“You have the worst luck and the worst life”

“You have the worst luck and the worst life”

“You have the worst luck and the worst life”

LTME-postDear James,

It’s difficult moving on from emotional abuse. It’s worse knowing I invested time and energy into someone who prioritised themselves. You knew I had depression, like you, and you knew I’d been through a lot. I do believe there was a part of you that truly liked me, and I still believe there’s a part of you that’s truly decent. Reflecting upon the time I spent dating you, I feel disheartened that I didn’t leave sooner. You were the first person who didn’t use me for my body. You didn’t have your fun and leave, and I know there was a part of you that genuinely cared.

The hardest part is knowing I should’ve left. I relished the times you were kind. But I let that cloud my perception of you and it covered the emotional abuse that was dominating our time together. You refused to let me know how you felt. You never arranged to meet. I’d get drunk texts and confessions that you liked me, and I knew that after eight dates without kissing you didn’t want me for sex. But you were emotionally abusive. You watched as I was grabbed by two drunk men in the street, letting me push them away myself and telling me I was attracting trouble.

When I tried to talk about our status you’d switch off and ignore me, occasionally feeding me enough to lead me on. You pigeonholed me with other girls you’d dated. The first time we were intimate you compared me to a ‘weird maths girl’ you’d slept with, and reminded me of the first time you saw me – that I looked just like her. You vented to me about your ex without any consideration of my feelings. You blamed me for the way other men had treated me, and you blamed me for your actions too. You ignored me and stood me up continually, and I kept ignoring the reality: that I should get away from you. I sympathised with your depression and your family troubles. I wanted to be there for you when you were emotionally defunct, and I kept trying in the hope that I could support you.

You refused to apologise for anything you did. You admitted to treating me poorly, but never tried to rectify yourself. I took time away from you to think. I never had anyone there for me when I was kidnapped, when I was assaulted. I know what it’s like to put on a brave front and secretly long for someone to be there. As much as it hurt me, I wanted to be there for you. I listened to you. I even confided in you about the man who tried to rape me. You called it ‘nice’. You assumed that your comparative treatment of me as ‘human’ was enough to justify everything else you did. You manipulated me into thinking your emotional swings were my fault. You promised to comfort me but you never did. And you told me you pitied me when I comforted you.

You told me your friends think you’re a psychopath, and you admitted it’s true. I didn’t want to agree. You discredited every time I was hurt. You promised to redeem yourself each time. You never did. You never appreciated the time I dedicated to you, the times I’d take you out to places you’d like, or the times I’d tell you I cared and believed in you. You couldn’t listen when I voiced my concerns or my needs. You were too caught up in yourself and your own problems. You were too self-obsessed to even tell me the truth: that you didn’t care and you didn’t want to see me. You let me believe you cared instead of confronting me. And when I ended it, you didn’t respond. I even came to see you because I wanted to hear your needs. You couldn’t even look at me.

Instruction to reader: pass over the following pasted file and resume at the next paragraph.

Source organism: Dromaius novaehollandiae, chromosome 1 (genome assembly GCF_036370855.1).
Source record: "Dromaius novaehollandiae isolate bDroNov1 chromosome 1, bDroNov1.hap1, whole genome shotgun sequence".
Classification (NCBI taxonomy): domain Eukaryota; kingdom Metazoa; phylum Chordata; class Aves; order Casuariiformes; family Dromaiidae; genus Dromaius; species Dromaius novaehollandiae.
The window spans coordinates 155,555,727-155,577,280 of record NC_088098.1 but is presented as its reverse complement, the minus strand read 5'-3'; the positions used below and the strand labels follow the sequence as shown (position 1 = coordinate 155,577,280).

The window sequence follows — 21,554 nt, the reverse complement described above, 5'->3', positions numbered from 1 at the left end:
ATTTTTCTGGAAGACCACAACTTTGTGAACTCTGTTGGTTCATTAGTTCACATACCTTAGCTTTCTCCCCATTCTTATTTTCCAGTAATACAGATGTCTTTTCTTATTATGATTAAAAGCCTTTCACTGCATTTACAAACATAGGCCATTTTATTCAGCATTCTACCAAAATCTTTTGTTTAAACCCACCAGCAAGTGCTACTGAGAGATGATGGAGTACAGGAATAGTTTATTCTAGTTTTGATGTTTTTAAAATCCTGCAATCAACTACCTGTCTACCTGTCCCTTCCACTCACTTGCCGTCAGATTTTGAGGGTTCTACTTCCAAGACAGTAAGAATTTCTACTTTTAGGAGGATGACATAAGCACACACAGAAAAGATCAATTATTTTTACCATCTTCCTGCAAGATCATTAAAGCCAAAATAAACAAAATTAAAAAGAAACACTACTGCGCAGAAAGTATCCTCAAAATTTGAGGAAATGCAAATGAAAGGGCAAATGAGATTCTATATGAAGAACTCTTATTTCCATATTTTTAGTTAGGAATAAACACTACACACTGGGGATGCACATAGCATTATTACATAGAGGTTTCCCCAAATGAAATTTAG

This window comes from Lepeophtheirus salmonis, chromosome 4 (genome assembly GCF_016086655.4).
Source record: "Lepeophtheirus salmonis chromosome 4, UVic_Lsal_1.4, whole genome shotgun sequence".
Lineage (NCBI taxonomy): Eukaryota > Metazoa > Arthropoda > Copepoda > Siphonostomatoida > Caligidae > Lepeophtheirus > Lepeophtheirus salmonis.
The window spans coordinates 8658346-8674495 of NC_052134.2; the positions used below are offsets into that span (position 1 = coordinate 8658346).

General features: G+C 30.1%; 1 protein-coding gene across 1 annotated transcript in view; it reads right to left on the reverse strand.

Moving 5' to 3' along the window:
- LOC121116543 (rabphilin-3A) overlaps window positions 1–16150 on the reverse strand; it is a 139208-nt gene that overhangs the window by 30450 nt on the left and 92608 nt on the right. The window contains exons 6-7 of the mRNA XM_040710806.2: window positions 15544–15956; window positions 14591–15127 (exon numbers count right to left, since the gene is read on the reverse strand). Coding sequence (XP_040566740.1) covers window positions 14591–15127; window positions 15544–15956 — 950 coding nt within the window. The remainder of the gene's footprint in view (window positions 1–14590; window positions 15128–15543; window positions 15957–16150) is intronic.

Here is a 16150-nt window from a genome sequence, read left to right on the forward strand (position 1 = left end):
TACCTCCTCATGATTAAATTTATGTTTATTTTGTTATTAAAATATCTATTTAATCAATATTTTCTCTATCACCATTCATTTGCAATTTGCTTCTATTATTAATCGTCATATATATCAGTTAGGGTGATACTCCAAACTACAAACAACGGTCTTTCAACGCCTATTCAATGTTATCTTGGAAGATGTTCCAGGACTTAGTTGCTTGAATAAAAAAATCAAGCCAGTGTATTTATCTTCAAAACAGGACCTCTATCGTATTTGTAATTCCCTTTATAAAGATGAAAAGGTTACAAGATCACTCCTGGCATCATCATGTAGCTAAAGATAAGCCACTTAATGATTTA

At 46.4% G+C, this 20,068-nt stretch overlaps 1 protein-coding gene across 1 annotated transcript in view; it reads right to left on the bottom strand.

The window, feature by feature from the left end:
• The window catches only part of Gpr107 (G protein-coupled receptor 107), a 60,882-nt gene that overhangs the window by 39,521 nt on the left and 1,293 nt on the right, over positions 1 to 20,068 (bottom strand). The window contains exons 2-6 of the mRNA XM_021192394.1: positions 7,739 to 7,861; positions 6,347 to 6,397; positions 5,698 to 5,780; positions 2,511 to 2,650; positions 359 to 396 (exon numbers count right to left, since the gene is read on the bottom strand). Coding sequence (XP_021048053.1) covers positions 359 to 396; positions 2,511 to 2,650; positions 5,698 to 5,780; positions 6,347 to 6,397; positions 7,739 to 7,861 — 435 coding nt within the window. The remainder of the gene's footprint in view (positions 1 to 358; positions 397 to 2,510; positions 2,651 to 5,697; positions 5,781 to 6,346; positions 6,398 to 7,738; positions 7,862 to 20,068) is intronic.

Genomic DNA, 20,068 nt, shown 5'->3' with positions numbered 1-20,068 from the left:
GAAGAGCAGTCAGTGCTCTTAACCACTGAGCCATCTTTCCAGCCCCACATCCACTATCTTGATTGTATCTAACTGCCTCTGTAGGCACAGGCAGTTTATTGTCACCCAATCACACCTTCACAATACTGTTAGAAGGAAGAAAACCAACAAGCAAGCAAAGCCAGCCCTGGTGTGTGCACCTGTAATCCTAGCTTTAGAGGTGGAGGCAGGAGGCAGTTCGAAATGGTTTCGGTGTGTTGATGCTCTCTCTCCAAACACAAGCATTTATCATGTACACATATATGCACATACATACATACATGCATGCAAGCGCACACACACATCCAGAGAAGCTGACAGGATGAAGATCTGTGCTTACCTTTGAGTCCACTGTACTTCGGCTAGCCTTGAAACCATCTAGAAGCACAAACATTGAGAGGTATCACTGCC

When you left for the last time you told me I have the worst life. You told me I have the worst life and the worst luck in the world. After suffering emotional, physical, and sexual abuse – from men, from family, from many people I’ve met, I felt broken. I realised I’d spent five months, at least, trying to be there for someone who would never do the same for me. I knew it the whole time, but I tried to put myself in your shoes. You were ‘having a hard time’ and you knew I would be there in any way I could. It’s been literally a year since we met and I’m slowly recovering. I do not have the worst life. Or the worst luck. I am not someone to be pitied or sympathised with. I have friends, family, and loved ones who care about me. I have purpose and happiness in my life. I’ve endured and persevered, always coming out stronger than before. I’m graduating from one of the best universities in the world with a First Class Honours – I have so much to live for and a lot to be happy a!

I’ve realised your words directed at me say more about you. I’m sorry you felt empty and depressed. I know it was difficult for you to emotionally connect, and I know you’re not the ‘classically handsome’ and confident man you make yourself out to be. I want you to know that you’re important, and loved. And that you have the potential to be a great person. You don’t have to be strong all the time, and you don’t have to put down others to feel higher. I really hope you are well and that you can treat others with kindness. I wish you the best in your life and I hope you can feel fulfilled.


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